Survey: Aquatic plants big nuisance for most MN lakes
Like in Wisconsin, aquatic invasive species are a problem for lakes in Minnesota.
If recent summers are an indication, Minnesotans will be out on the lakes in full force again this season. To keep lakes accessible and healthy, local groups and agencies are pouring in resources to manage aquatic plants. But can they keep up?
Aquatic plants are crucial to lake ecology, but the emergence of invasive varieties poses threats, and warming water temperatures make weeds grow in abundance, disrupting boating and swimming.
Kevin Farnum, aquatic invasive species manager for the Koronis Lake Association in Stearns County, Minnesota, said they have had to do things like taxing property owners to get a handle on certain species.
"Lake associations don't have a source of funding to do any kind of large management," Farnum pointed out. "To give you an idea, our management on Koronis, we could be spending up around $170,000 a year."
In a survey of the state's lake associations by Minnesota Lakes and Rivers Advocates, 74% said aquatic plants are a problem.
Grant opportunities are available through the state Department of Natural Resources (DNR), but some respondents want more even distribution of the grants. Others noted they have good relationships with agency officials, but most cited the need for greater efficiency in carrying out assistance and regulations.
Gordon Haubenschild, chairman of the Green Lake Improvement District in Itasca County, which has received a recent state grant for plant management, agreed the DNR is accessible, but noted like any large agency, there can be a cumbersome side to certain functions. He emphasized the importance of strong partnerships.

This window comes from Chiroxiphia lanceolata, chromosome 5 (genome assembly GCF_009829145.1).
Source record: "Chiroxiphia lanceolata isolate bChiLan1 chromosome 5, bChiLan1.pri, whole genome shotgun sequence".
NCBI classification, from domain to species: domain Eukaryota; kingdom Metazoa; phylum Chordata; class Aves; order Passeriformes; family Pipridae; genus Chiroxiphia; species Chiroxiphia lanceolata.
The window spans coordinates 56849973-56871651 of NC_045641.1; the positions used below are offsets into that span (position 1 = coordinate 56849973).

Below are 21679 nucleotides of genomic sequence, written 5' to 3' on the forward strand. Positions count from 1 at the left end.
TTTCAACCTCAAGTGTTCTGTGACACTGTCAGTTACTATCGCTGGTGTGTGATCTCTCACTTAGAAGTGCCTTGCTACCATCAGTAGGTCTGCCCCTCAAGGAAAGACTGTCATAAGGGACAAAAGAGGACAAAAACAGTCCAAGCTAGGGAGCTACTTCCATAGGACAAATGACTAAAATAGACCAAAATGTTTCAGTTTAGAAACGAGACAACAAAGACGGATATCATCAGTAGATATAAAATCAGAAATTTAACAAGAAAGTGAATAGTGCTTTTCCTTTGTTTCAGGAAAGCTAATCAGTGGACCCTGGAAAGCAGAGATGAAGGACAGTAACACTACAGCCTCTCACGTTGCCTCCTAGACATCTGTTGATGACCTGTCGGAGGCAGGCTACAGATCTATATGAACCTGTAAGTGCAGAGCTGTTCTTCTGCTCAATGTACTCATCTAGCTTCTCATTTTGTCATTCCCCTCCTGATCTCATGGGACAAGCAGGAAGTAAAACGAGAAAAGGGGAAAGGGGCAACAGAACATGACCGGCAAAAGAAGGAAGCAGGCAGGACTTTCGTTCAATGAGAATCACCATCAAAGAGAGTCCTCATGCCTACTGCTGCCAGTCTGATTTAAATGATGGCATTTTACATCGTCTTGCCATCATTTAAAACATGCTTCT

"If we neglect taking care of the treasures because of bureaucracy or, quote, 'other priorities,' then we will lose the treasure of enjoying lakes in Minnesota," Haubenschild emphasized.
Despite their efforts, only 34% of survey respondents said their aquatic plant environment has improved in the last five years.
Emily Gable, water resources specialist for Dakota County, said it is clear local leaders are trying to carve out solutions, based on increased competition for grants.
"We have more cities and lake associations aware that we have that funding," Gable explained. "And then again, we have that spread of invasive species. So, there's just more people looking for ways to manage those plants."